Rice U. expert: ‘Trust is the basis of leader influence in times of uncertainty’

EXPERT ALERT

David Ruth
713-348-6327
david@rice.edu

Jeff Falk
713-348-6775
jfalk@rice.edu  

Rice U. expert: ‘Trust is the basis of leader influence in times of uncertainty’

HOUSTON — (Jan. 24, 2018) — The resolution to the recent federal government shutdown was premised on trust between the negotiating parties. Rice University’s Tom Kolditz, a leadership scholar and director of Rice’s Doerr Institute for New Leaders, is available to discuss the importance of trust in leaders and organizations, including government.

TOM KOLDITZ

“Trust is important for leaders because it is the basis of leader influence in times of uncertainty,” said Kolditz, a retired brigadier general. “In routine management contexts, leaders make decisions and exert influence based on known facts, logical analysis and common sense. People are easily led when the facts are known and there is no threat. But uncertainty is characteristic of virtually all crisis situations. In such ambiguous circumstances, the only leverage a leader has is trust, and that trust must have been reinforced, nurtured and built over time.”

Kolditz said levels of trust in the media and in the U.S. government have radically declined after the election of President Donald Trump, as measured by the Edelman Trust Barometer, www.edelman.com/trust2017.

“Our president has been fact-checked and shown to lie, on average, five times per day,” Kolditz said. “This is exceptionally dangerous, because our national leadership has, for the past year, only faced problems we would historically define as routine — no brushfire global conflicts, no major terrorist attacks, no pandemic, no destabilization of markets, just policy arguments and ideological posturing. Such conditions of low trust and normal activity cause leaders to be vastly overconfident in their ability to influence people and exert control. When the inevitable serious crisis occurs and conditions of uncertainty soar, there is no basis of trust in our political leadership and thus no real basis for influence in crisis. A president and Congress with low levels of trust will see a precipitous, predictable collapse in the willingness of people to be influenced by them, or to even believe what they say, and it will be very difficult for the United States to organize an effective national response to a major threat under such conditions. The irony of this circumstance is that the mistrust of the media has been engineered for political purposes, rather than by consistent failure of journalists to do their job. A large part of Russian meddling in our election has been by undercutting trust in the Fourth Estate and creating conditions of uncertainty.”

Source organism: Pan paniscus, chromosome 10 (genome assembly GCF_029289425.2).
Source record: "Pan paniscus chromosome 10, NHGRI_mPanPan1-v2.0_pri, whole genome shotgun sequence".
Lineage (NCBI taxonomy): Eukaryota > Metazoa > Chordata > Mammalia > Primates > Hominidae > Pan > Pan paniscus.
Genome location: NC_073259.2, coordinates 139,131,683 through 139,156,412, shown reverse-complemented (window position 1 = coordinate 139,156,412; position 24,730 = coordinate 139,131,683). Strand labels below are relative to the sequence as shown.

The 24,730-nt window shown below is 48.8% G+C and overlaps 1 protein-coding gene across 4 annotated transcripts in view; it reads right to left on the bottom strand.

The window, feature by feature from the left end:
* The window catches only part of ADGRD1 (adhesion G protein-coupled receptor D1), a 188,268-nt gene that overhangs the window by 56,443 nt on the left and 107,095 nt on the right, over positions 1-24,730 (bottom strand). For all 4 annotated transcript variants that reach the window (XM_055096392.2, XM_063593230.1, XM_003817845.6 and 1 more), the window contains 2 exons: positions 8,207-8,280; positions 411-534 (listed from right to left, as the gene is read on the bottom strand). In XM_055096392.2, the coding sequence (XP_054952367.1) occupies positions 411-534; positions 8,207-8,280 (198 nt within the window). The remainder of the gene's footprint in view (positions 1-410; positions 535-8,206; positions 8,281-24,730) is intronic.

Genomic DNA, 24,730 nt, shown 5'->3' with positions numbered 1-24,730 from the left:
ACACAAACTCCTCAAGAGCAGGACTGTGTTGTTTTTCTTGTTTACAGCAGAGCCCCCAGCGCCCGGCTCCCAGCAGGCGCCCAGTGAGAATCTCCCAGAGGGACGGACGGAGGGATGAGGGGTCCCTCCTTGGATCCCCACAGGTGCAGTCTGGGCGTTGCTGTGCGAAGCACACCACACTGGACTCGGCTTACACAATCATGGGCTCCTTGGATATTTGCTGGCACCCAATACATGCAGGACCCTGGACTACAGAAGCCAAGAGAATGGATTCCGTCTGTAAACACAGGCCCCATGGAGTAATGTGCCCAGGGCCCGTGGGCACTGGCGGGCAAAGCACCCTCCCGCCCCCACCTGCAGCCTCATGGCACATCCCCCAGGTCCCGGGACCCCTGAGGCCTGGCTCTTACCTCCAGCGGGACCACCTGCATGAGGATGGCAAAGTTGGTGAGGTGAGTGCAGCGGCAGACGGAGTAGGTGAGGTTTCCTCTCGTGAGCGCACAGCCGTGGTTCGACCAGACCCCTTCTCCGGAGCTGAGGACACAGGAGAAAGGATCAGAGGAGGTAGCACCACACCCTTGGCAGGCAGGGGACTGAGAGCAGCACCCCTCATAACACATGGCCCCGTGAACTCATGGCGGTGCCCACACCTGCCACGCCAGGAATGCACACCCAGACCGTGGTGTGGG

Kolditz biography:

Prior to joining Rice, Kolditz taught as a professor in the practice of leadership and management and director of the Leadership Development Program at the Yale School of Management.

Kolditz led the Department of Behavioral Sciences and Leadership at West Point for 12 years. In that role, he was responsible for West Point’s teaching, research and outreach activities in management, leader development science, psychology and sociology and was appointed professor emeritus after retirement. His career has focused on either leading organizations himself or studying leadership and leadership policy across sectors.

Kolditz served for two years as a leadership and human resources policy analyst in the Pentagon and for a year as a concept developer in the Center for Army Leadership. He was the founding director of the West Point Leadership Center. He was instrumental in the design and formation of the Thayer Leader Development Group and is the managing member of Saxon Castle LLC, a leader development consultancy. Kolditz is a recipient of the Distinguished Service Medal, the Army’s second-highest award in order of precedence, and recently received the Warren Bennis Award. He is the author of “In Extremis Leadership: Leading As If Your Life Depended On It,” which explains how leadership lessons and principles in dangerous settings also apply to leading in business and everyday life.

Kolditz holds a bachelor’s degree in psychology and sociology from Vanderbilt University, three master’s degrees and a Ph.D. in psychology from the University of Missouri.

To schedule an interview with Kolditz, contact Jeff Falk, associate director of national media relations at Rice, at 713-348-6775 or jfalk@rice.edu.

Rice University has a VideoLink ReadyCam TV interview studio. ReadyCam is capable of transmitting broadcast-quality standard-definition and high-definition video directly to all news media organizations around the world 24/7.

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This news release can be found online at http://news.rice.edu.

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Related materials:

Tom Kolditz bio: https://doerr.rice.edu/content/tom-kolditz-0

Photo link: http://news.rice.edu/files/2017/09/170426_-Doerr_fitlow_085-1658web.jpg

Photo credit: Rice University/Jeff Fitlow

About Jeff Falk

Jeff Falk is associate director of national media relations in Rice University's Office of Public Affairs.